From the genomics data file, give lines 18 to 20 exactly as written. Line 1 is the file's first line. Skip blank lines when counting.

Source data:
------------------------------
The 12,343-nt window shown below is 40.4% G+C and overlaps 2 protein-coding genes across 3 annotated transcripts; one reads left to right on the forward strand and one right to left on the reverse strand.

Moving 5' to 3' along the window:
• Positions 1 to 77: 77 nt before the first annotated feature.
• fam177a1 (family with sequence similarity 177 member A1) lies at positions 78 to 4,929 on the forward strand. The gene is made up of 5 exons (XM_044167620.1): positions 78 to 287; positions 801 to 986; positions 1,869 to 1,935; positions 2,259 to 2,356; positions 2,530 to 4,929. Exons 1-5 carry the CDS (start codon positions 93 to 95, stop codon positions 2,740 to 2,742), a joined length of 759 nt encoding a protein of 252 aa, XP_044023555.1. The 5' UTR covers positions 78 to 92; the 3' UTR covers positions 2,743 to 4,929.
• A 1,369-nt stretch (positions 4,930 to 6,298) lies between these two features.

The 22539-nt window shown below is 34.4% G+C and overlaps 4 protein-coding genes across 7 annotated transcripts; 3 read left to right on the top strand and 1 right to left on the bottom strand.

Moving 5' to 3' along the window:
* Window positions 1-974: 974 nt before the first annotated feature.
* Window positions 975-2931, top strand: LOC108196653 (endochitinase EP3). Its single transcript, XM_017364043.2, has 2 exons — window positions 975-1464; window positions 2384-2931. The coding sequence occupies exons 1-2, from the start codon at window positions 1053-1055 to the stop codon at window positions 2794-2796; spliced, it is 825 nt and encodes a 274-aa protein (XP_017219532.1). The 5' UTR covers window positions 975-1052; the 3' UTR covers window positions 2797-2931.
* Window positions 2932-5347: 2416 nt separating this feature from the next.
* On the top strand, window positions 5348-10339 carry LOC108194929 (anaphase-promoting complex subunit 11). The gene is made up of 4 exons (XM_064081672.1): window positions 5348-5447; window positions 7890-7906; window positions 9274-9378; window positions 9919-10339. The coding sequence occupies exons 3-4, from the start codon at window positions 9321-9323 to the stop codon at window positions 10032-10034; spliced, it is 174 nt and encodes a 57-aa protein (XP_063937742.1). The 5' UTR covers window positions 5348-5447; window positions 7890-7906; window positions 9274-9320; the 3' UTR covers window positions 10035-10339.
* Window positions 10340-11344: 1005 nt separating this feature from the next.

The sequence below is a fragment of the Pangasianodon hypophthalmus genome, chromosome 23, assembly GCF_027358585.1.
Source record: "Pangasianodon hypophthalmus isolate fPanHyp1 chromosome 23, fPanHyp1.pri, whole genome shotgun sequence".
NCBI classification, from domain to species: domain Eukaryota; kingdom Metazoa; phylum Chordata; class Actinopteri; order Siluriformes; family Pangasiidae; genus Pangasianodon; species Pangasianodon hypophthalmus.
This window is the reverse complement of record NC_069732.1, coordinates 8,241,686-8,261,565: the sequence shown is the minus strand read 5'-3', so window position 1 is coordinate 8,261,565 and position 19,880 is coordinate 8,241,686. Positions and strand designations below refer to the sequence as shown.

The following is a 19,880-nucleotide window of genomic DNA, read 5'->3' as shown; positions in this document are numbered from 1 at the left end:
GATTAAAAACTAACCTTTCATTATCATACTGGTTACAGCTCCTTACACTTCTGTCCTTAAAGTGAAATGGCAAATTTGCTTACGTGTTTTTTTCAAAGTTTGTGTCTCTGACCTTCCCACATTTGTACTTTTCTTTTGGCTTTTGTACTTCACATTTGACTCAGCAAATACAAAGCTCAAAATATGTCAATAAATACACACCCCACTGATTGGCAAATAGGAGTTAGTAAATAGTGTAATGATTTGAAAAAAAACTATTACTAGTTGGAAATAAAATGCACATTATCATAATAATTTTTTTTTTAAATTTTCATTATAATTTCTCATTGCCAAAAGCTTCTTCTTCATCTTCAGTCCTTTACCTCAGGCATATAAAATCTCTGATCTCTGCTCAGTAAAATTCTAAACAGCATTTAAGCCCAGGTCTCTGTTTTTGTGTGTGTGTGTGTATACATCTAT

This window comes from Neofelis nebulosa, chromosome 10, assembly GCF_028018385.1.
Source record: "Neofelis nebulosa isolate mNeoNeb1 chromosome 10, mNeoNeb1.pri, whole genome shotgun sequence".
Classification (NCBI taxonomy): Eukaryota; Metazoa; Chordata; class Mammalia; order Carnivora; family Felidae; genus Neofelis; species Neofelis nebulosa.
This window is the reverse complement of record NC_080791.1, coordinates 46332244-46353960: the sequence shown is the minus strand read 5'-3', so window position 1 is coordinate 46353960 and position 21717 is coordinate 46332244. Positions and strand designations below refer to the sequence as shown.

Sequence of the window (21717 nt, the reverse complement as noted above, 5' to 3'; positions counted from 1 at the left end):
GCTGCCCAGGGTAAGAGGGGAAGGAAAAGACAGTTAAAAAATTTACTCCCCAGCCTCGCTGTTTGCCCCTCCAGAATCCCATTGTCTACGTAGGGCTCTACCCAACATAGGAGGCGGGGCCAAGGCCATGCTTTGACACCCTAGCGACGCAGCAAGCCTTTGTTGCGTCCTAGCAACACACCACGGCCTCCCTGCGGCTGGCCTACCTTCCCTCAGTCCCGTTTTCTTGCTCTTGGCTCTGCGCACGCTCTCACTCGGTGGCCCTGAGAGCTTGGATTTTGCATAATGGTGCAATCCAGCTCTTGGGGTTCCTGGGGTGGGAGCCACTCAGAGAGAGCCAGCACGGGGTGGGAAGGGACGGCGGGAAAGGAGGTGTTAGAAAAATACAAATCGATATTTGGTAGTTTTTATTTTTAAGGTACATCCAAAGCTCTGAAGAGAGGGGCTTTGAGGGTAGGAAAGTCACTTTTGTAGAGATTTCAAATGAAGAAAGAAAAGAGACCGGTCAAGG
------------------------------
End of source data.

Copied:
GATTAAAAACTAACCTTTCATTATCATACTGGTTACAGCTCCTTACACTTCTGTCCTTAAAGTGAAATGGCAAATTTGCTTACGTGTTTTTTTCAAAGTTTGTGTCTCTGACCTTCCCACATTTGTACTTTTCTTTTGGCTTTTGTACTTCACATTTGACTCAGCAAATACAAAGCTCAAAATATGTCAATAAATACACACCCCACTGATTGGCAAATAGGAGTTAGTAAATAGTGTAATGATTTGAAAAAAAACTATTACTAGTTGGAAATAAAATGCACATTATCATAATAATTTTTTTTTTAAATTTTCATTATAATTTCTCATTGCCAAAAGCTTCTTCTTCATCTTCAGTCCTTTACCTCAGGCATATAAAATCTCTGATCTCTGCTCAGTAAAATTCTAAACAGCATTTAAGCCCAGGTCTCTGTTTTTGTGTGTGTGTGTGTATACATCTAT

This window comes from Neofelis nebulosa, chromosome 10, assembly GCF_028018385.1.
Source record: "Neofelis nebulosa isolate mNeoNeb1 chromosome 10, mNeoNeb1.pri, whole genome shotgun sequence".